Materials scientists and engineers at Worcester Polytechnic Institute (WPI) are working with the U.S. Army to develop a metalcasting operation suitable for a mobile manufacturing unit, so that military units would be able to produce parts on locations, to cut wait times for parts and thereby increase unit readiness and reduce logistical operations and costs.
The Army’s Expeditionary Lab is compact enough to fit into a shipping container or truck, and it can be moved easily and quickly to bases.
WPI’s research project aims to expand the Lab’s ability to reuse available scrap metals to make critically needed replacement parts.
“This could revolutionize the way we manage wartime operations, reducing our vulnerability in the field,” stated Jianyu Liang, professor of mechanical engineering. “WPI’s research aligns with the Army’s need to be able to fabricate replacement parts from what would otherwise be wasted metal at or near soldiers’ point of deployment to ensure they are prepared at any time and in any theater.”
WPI project began in 2019 when WPI and the Army Research Laboratory received a $1.15 million award from the Strategic Environmental Research and Development Program (SERDP), the environmental science and technology program run by the Departments of Defense and Energy and the Environmental Protection Agency. Researchers were tasked to create an agile manufacturing process that combines existing 3D printing technology, ceramic moldmaking, metal analysis equipment, and a casting process.
Then, scrap metal of the appropriate alloys are melted and poured into molds to create needed parts.
“The project’s innovation is not about the tools,” according to Liang. “It’s about creating a new process that can use existing tools and technology to create a mobile foundry that can rapidly produce a needed part. This innovation has the potential to change military logistics and modern manufacturing by combining multiple tools and processing stages that are typically carried out in separate locations and facilities into a single, integrated system that can be set up and operated in the field. Making it compact and safe within the space allowed in shipping containers is not a trivial task.”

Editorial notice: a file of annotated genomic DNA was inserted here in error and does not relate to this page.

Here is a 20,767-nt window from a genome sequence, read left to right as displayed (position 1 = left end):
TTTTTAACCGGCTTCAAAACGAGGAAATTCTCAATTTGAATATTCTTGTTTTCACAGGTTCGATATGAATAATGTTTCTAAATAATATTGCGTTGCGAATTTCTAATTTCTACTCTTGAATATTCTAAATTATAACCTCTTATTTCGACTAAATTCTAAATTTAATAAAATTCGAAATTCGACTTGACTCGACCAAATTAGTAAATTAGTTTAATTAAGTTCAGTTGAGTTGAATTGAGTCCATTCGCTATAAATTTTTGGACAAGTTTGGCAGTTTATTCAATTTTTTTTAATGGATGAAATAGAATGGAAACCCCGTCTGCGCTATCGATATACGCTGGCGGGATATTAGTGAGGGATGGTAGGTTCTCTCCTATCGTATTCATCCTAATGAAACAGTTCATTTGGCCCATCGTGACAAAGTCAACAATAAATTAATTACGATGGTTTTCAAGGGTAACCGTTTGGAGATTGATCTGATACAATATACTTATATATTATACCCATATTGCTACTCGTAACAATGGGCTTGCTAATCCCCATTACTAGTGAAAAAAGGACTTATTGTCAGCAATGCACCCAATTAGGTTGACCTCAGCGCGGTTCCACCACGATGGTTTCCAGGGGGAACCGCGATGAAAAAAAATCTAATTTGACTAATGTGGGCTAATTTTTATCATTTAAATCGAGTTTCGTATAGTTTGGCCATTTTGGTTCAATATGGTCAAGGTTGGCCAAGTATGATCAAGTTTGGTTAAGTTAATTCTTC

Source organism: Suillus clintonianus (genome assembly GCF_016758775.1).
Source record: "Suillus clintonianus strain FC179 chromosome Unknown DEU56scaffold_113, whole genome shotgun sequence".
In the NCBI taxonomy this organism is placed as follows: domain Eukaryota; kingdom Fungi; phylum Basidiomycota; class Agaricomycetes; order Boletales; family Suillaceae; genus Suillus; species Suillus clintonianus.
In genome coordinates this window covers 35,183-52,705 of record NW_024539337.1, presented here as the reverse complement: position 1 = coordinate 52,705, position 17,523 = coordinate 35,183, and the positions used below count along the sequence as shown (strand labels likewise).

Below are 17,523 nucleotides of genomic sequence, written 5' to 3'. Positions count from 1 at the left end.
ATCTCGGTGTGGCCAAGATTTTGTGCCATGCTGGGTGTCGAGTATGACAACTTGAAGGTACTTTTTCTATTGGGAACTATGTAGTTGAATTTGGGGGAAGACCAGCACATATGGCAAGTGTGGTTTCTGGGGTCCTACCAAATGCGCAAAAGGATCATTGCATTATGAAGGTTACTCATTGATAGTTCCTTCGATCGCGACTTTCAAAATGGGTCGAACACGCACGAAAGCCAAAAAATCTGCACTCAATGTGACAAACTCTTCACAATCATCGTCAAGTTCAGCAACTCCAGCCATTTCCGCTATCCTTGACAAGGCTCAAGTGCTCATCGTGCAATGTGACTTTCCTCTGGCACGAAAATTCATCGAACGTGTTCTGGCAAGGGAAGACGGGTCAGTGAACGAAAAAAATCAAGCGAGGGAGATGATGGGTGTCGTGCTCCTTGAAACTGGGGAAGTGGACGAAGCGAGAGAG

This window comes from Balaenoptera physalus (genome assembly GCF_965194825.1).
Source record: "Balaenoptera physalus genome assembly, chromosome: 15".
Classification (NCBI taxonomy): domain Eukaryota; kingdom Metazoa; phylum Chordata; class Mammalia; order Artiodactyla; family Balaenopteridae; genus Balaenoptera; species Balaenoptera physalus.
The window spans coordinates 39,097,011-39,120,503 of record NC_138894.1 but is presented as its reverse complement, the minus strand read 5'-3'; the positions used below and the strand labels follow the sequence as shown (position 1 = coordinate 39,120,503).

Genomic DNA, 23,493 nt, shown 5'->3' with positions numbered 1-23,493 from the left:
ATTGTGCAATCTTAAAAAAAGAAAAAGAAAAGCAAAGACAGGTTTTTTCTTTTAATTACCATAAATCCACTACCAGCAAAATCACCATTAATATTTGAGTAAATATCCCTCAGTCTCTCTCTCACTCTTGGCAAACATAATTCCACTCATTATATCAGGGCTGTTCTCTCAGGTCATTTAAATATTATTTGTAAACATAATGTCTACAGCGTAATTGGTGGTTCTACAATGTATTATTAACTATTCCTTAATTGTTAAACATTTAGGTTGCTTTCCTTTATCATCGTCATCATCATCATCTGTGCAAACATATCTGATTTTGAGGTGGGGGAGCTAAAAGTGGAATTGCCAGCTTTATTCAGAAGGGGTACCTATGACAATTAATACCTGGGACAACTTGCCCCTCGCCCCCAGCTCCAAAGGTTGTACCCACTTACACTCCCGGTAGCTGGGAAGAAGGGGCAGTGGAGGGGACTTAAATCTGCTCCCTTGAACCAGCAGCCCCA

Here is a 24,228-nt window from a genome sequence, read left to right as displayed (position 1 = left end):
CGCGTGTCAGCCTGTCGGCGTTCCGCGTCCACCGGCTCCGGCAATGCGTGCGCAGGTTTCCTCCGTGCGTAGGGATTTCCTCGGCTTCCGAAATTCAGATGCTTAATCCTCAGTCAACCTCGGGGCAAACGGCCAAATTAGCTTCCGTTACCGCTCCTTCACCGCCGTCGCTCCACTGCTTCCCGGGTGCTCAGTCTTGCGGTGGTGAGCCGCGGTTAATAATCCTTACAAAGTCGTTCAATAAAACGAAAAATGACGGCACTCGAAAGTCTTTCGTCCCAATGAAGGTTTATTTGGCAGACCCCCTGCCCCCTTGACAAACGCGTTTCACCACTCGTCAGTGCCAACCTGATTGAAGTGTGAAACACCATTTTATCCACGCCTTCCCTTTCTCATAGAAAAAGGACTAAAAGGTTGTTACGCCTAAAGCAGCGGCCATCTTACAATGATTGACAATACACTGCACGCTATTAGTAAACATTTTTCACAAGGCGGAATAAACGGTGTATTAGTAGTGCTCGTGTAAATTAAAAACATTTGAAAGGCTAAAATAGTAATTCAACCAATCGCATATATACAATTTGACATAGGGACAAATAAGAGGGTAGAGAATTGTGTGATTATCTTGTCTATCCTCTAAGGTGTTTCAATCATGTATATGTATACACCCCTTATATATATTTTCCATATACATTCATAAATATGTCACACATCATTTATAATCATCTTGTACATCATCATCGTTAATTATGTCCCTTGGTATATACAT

The researchers have used machine learning to analyze a database of steel casting processes (using liquid metals and molds to create parts) for the military; designed models to create new alloys from waste metals for anticipated spare parts; and created a compactable, 3D-printing-enabled rapid-casting steel foundry.
They also have developed methods that Army technicians may use to determine which alloys are needed to make particular replacement parts, and to identify and extract those alloys from available scrap. The technicians will be able to consult a metal-blending model linked to a database WPI researchers have created based on analysis of military scrap metals, to detail the metallurgical composition of parts most commonly in need of replacement or repair.
Also, the WPI researchers developed a process to prescribe the post-casting heat- treatment processes for specific parts to be made.
“Our process has led to the creation of a manufacturing unit with a much smaller footprint than typical models,” according to Liang. “Although we can’t predict what will need to be replaced, by bringing all of these technologies together we can create any part needed on the fly, and we can do it with scrap metal.”